Although private property rights have long been an important foundation of this Republic, the Kelo decision exposed weaknesses in the protection of private property owners against government condemnation of private property. The weakness turns on the taking of private property when such taking is veiled under the guise of a public purpose when, in fact, the public purpose is derived from the intent to increase the local tax base. Private property ownership should not be undermined to the extent that a government may take property through the power of eminent domain and then convey that property to another private owner for the purpose of economic development. The Kelo decision has now clearly opened the door for governments to utilize economic development as a rationale for eminent domain takings provided that such takings adhere to an overall integrated development plan.
The Kelo Court simply got it wrong. The good citizens of the State of Connecticut deserved better treatment under the law, and private property owners in the State of Georgia should receive the expected and necessary protection from this elected body.
Final Report of the Senate Eminent Domain and Economic Development Study Committee, 2005
To really drive the point home, the state senate passed a Landowner’s Bill of Rights in 2006 and then further placed a constitutional amendment on the ballot in November. Amendment 1 read, “Shall the Constitution of Georgia be amended so as to prohibit the use of eminent domain by certain nonelected authorities and to prohibit the contested use of eminent domain except for public use as defined by general law?” It was supported by 83% of voters.
However, the trick to “public use” is that railroads have special status under Title 22 of the Georgia Code because though they are privately owned, they serve a public purpose. Still, even though they have a public use, railroads — just like government entities — have to prove a purpose other than economic development to use eminent domain per Georgia law. So, what is Sandersville Railroad saying is the public benefit to this project that requires confiscating private land?
Twelve permanent jobs and a promise that other companies can use the track if they need it.
Frankly, as a resident of Sparta, I’m offended that Sandersville Railroad thinks we’re so hard up for employment that this would to rise to the level of something for which it’s worth using eminent domain. It’s absolutely not, and it’s very hard to believe that anything other than private gain for the company is at the center of it.
Twelve jobs to take someone’s family land. Y’all, I can’t.
As the PSC decides whether or not to support Sandersville Railroad’s petition to be granted eminent domain, I would hope they would consider the legislative intent of the 2006 Georgia legislature and the will of the voters who amended the state constitution that year. However, I’m not naive, and I realize that the Republicans who controlled Georgia in 2006 are not like the Republicans who control Georgia in 2023. In 2006, individual rights were clearly prized, but now it often feels like we’re being nanny-stated from the conservative viewpoint. Take the Cato Institute’s annual ranking of Most Free States. Georgia ranks fifth economically, but an abysmal 38th when it comes to personal freedoms. Personal freedom is personal, obviously, but economic freedom is about businesses, meaning businesses are prized in a way people are not. The current iteration of the PSC is no exception, as I don’t believe they’ve met a utility rate increase they didn’t love.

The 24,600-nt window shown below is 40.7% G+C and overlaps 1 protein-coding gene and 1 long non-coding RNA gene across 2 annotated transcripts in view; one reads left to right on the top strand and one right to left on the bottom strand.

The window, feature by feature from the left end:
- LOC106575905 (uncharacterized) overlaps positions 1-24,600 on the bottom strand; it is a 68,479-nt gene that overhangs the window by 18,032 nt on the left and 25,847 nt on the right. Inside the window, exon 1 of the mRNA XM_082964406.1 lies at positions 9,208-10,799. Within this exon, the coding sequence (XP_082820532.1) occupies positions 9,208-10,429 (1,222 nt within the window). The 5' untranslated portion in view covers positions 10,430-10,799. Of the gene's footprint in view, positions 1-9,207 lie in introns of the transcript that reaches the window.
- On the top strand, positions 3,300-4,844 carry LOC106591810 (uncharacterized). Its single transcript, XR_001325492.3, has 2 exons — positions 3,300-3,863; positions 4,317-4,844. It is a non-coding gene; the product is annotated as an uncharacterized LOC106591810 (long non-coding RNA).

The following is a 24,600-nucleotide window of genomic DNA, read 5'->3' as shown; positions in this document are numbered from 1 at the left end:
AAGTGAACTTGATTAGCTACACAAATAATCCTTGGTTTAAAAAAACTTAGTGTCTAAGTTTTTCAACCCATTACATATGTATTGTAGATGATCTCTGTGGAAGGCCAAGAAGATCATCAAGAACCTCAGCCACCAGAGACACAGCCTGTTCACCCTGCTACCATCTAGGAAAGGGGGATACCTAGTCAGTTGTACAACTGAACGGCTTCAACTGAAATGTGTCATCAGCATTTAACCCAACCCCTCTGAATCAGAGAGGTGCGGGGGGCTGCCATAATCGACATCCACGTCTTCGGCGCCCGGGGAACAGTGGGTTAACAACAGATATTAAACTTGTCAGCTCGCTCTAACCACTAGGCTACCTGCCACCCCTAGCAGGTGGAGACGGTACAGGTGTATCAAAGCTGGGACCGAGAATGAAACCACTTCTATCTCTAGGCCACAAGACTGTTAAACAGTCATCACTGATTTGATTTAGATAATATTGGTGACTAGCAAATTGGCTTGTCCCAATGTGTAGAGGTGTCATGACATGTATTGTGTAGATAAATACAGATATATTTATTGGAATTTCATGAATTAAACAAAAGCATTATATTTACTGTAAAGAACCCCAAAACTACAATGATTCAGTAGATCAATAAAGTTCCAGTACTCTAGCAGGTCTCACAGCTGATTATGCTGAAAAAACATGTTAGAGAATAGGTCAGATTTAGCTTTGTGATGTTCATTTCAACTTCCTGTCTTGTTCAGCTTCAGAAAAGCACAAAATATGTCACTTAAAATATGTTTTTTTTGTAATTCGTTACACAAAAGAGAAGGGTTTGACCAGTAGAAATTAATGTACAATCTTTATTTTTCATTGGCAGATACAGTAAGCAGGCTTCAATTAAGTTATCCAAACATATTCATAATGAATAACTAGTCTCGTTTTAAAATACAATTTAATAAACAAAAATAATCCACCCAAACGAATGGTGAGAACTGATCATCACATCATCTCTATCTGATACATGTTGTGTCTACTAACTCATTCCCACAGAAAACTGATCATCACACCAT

Sandersville Railroad is well aware of the PSC’s “pro-business” proclivities as well. Since 2018, executives for the company have donated nearly $12,000 to three of the five current board members’ campaigns, and an additional $6,000 if one includes Chuck Eaton, who left the board once appointed by Governor Kemp as a superior court judge. To be fair to Bubba McDonald, he only received one donation and he’s the most independent thinker of the group, but it’s a low bar. And please make no mistake, it’s perfectly legal for Sandersville Railroad employees (including the board members) to donate to political campaigns per our current laws, and the family that owns the railroad has long donated to Republican candidates. However, there wasn’t much in the way of PSC donations prior to 2018 ($2000 over the previous 10 years), which is worth noticing because it means they’re well aware that they’re exerting influence over members of the board in a manner in which the Smiths and Garrets cannot afford.
I don’t know how this case will end. I do know that the Smiths and Garrets enjoy wide community support in Hancock County, including mine. However, Jeff Amy notes in his article that if the outcome of the PSC’s hearing favors Sandersville Railroad, it will have an effect on other private companies that provide public services, like utility providers, so this could well shift the intent of the law without changing a word of it. Even if you don’t care about a couple of family farms in Hancock County, this should cause the hairs on your arm to tingle.